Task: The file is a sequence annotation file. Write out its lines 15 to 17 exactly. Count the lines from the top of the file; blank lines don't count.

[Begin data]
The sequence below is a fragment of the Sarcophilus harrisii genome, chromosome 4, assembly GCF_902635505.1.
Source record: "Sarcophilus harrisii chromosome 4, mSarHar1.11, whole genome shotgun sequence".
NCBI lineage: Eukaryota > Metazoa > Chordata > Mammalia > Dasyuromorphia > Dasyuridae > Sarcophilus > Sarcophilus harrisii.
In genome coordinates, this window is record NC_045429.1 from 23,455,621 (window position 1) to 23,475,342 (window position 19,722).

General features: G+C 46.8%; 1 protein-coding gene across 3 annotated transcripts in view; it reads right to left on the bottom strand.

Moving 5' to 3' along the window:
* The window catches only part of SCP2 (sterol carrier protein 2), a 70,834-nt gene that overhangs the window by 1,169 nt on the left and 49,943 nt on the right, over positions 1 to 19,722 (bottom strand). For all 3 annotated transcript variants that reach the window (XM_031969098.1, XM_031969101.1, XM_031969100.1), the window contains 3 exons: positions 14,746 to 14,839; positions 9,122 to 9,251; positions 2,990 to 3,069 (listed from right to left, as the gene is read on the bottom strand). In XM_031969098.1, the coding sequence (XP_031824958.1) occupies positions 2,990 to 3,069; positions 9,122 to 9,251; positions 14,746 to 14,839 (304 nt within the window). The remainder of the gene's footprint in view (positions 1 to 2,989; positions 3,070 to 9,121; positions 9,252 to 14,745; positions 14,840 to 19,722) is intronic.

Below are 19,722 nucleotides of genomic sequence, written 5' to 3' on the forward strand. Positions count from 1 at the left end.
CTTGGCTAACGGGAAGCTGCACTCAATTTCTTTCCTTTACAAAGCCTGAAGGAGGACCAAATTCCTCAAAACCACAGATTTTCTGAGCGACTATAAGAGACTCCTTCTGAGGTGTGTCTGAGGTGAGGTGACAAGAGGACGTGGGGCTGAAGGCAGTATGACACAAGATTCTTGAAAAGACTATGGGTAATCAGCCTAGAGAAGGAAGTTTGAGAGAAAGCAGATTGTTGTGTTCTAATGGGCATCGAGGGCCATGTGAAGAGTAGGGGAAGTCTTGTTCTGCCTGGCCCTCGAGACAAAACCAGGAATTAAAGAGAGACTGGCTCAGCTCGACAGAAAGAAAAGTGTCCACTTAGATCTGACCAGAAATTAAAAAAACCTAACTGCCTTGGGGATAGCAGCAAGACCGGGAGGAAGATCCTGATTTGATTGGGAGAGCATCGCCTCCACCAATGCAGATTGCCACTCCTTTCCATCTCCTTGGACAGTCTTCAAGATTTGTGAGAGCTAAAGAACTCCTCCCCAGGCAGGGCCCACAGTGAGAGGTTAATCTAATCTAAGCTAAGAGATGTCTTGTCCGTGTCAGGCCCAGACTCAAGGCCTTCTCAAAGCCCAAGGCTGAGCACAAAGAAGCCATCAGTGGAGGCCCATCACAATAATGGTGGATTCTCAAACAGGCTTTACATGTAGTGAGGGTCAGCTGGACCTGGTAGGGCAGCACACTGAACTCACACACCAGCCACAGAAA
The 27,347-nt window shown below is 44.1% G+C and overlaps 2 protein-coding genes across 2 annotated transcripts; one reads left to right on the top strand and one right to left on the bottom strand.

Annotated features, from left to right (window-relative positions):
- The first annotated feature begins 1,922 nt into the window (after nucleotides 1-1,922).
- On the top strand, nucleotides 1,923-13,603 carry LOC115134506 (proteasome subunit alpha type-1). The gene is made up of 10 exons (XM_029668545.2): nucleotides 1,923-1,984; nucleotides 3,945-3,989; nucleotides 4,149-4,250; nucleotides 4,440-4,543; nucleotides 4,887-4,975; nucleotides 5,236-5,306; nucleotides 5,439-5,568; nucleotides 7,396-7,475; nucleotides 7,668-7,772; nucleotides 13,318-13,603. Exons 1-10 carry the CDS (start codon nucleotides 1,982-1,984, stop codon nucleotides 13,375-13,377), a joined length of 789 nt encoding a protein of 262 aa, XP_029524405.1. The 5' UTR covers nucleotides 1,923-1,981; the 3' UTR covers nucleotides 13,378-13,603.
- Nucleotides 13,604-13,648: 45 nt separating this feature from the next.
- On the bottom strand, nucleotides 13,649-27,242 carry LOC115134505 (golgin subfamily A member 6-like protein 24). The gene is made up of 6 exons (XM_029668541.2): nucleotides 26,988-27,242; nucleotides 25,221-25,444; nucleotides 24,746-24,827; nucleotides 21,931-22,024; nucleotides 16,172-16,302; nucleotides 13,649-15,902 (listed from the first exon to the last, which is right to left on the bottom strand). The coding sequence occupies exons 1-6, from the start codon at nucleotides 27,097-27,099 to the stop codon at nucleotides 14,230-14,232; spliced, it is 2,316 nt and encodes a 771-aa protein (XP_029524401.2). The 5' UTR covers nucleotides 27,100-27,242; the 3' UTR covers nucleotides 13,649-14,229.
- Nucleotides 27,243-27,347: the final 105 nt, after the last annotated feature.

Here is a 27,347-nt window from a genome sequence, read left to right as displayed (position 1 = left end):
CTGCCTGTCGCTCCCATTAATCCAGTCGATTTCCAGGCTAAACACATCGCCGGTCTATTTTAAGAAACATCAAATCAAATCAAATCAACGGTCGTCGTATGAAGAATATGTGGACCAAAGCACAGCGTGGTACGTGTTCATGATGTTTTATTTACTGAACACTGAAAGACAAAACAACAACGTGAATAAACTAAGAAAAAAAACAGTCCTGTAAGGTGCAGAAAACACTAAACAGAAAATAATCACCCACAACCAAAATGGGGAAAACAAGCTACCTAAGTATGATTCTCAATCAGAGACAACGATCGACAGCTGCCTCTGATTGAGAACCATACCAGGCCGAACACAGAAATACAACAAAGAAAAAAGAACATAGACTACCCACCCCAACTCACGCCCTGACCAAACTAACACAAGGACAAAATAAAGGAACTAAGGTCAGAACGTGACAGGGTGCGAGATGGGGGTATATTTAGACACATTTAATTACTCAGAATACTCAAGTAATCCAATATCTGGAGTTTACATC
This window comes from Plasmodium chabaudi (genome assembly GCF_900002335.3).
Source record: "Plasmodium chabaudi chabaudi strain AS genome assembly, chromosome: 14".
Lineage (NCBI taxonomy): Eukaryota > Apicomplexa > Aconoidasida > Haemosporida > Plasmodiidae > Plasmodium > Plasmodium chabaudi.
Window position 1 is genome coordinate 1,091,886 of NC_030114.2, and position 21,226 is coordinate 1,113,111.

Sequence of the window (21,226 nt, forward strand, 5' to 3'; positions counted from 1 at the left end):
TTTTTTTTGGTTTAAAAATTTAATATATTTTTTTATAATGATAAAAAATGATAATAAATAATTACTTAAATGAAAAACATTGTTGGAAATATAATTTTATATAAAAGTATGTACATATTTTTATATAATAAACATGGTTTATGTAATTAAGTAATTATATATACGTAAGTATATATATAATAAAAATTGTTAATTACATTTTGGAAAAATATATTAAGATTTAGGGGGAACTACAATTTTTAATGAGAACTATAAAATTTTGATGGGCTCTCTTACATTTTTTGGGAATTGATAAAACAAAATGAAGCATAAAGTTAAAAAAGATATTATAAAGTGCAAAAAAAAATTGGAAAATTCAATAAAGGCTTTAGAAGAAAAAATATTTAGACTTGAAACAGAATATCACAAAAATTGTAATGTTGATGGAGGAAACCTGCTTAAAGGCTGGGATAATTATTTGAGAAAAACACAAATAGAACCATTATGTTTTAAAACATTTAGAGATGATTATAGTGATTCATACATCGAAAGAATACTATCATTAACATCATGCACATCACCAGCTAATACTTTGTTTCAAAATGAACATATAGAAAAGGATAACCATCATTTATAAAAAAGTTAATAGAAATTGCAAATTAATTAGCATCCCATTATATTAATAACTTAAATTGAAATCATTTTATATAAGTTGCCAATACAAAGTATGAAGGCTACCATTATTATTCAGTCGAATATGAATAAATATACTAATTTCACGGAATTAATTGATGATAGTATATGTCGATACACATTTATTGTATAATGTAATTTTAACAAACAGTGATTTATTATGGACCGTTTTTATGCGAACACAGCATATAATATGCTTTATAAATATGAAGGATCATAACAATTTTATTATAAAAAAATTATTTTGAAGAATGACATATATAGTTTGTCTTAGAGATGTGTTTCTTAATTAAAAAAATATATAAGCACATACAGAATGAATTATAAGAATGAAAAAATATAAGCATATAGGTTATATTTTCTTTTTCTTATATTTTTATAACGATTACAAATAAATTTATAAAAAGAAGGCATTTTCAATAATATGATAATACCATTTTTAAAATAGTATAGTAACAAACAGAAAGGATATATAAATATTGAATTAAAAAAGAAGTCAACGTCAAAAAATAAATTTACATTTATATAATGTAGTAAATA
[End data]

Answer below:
- On the bottom strand, nucleotides 13,649-27,242 carry LOC115134505 (golgin subfamily A member 6-like protein 24). The gene is made up of 6 exons (XM_029668541.2): nucleotides 26,988-27,242; nucleotides 25,221-25,444; nucleotides 24,746-24,827; nucleotides 21,931-22,024; nucleotides 16,172-16,302; nucleotides 13,649-15,902 (listed from the first exon to the last, which is right to left on the bottom strand). The coding sequence occupies exons 1-6, from the start codon at nucleotides 27,097-27,099 to the stop codon at nucleotides 14,230-14,232; spliced, it is 2,316 nt and encodes a 771-aa protein (XP_029524401.2). The 5' UTR covers nucleotides 27,100-27,242; the 3' UTR covers nucleotides 13,649-14,229.
- Nucleotides 27,243-27,347: the final 105 nt, after the last annotated feature.

Here is a 27,347-nt window from a genome sequence, read left to right as displayed (position 1 = left end):